When we look at the South Africa situation, I was offered a lot of money to tour that part of the world [but] because of what was going on in South Africa in terms of the apartheid regime… all that to me whatever you achieve as a cricketer, I would like to think that is one of my greatest innings – rather than scoring that at Lords or the ARG - to have made such a significant contribution, it may be tiny, but having said no to the apartheid regime in South Africa, not going, that to me is worth more than any triple century, double century whatever, the fastest century. And that is outside the border of cricket of where cricket is concerned – cricket gave me the platform for that.
The West Indies is a collection of several islands, however when people talk about it, they often refer to the nations represented in the West Indies Cricket team. As citizens of different countries, did you feel united on the field not only playing the game, but also representing unity and fighting against persecution?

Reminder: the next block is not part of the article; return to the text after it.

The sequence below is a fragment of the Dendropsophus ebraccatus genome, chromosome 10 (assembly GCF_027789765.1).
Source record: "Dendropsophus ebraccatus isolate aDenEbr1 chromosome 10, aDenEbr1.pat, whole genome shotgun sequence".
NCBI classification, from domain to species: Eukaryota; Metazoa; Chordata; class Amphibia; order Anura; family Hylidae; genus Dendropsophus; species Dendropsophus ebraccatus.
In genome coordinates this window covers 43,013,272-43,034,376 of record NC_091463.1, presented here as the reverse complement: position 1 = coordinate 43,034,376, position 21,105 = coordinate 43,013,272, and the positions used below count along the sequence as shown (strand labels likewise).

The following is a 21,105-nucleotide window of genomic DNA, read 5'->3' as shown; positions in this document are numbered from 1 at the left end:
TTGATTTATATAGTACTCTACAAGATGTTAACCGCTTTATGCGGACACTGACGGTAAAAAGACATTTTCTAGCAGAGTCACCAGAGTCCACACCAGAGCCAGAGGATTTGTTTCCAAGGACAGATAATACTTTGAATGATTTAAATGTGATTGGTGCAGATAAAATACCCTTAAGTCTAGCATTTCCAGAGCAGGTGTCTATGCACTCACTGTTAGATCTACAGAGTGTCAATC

I can tell you one thing is [that] when we are playing and got on that field we put aside all the differences and the issues that the islands had, and to me I felt at the time what our politicians couldn‟t achieve we could… and did actually, in the end. Bringing that force together, uniting that region together itself. Wherever the West Indies were performing, wherever we were, the closeness of all the islands, all in partnership wanting to know what went on. I think our team played a lot in the so-called integrating factor. Whoever said sport is not a powerful force?
I can tell you that sport is seriously powerful because I have been involved in that to see the transformation of individuals who come speaking to you, individuals who are passionately tell you how much they enjoy what you guys are doing out there because collectively everyone could speak as a unit. The West Indies cricket did that more than anything else in my opinion.